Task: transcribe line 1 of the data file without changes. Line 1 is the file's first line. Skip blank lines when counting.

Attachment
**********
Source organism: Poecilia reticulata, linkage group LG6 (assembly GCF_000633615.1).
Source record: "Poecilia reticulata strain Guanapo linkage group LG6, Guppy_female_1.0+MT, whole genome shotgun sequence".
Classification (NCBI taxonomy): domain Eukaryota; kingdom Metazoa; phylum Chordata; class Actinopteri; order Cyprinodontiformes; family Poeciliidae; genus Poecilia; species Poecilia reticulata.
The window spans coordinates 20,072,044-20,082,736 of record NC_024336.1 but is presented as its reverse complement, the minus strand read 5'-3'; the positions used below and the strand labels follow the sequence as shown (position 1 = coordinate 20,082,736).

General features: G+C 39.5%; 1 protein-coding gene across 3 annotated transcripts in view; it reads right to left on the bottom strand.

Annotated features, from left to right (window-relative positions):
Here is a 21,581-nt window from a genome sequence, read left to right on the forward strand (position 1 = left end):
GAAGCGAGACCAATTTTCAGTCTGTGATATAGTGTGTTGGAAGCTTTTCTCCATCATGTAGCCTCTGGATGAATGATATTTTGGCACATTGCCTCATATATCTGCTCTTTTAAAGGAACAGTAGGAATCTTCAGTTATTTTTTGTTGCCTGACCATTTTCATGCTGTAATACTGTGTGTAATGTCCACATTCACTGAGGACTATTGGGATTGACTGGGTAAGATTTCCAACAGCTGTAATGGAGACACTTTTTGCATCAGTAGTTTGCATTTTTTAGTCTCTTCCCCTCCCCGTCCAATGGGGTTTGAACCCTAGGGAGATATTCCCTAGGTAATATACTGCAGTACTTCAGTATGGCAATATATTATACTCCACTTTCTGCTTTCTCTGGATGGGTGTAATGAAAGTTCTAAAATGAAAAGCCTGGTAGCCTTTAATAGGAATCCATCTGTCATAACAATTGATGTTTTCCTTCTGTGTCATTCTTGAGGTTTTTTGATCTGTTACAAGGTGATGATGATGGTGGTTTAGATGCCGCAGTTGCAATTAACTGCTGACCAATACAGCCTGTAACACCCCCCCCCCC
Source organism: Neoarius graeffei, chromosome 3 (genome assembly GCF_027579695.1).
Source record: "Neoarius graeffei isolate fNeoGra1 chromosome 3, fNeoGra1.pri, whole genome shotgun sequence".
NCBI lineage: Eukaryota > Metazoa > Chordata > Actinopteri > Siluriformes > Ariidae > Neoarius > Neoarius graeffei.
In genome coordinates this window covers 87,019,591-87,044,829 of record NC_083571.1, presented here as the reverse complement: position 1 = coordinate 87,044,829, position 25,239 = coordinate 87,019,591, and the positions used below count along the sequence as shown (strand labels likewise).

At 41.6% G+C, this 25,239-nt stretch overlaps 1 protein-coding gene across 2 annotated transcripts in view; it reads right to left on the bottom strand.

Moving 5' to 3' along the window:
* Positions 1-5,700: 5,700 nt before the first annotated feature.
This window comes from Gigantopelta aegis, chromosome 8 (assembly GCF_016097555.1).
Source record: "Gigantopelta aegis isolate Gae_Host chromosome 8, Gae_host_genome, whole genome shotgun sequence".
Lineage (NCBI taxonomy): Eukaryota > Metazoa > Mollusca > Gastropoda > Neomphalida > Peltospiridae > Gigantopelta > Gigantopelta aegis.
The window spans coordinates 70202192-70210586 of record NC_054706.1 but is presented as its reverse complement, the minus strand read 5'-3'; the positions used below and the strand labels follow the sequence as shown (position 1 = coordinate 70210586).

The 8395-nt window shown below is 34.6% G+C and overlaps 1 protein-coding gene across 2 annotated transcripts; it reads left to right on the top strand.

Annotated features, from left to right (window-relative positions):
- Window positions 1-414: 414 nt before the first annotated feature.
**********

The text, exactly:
Source organism: Poecilia reticulata, linkage group LG6 (assembly GCF_000633615.1).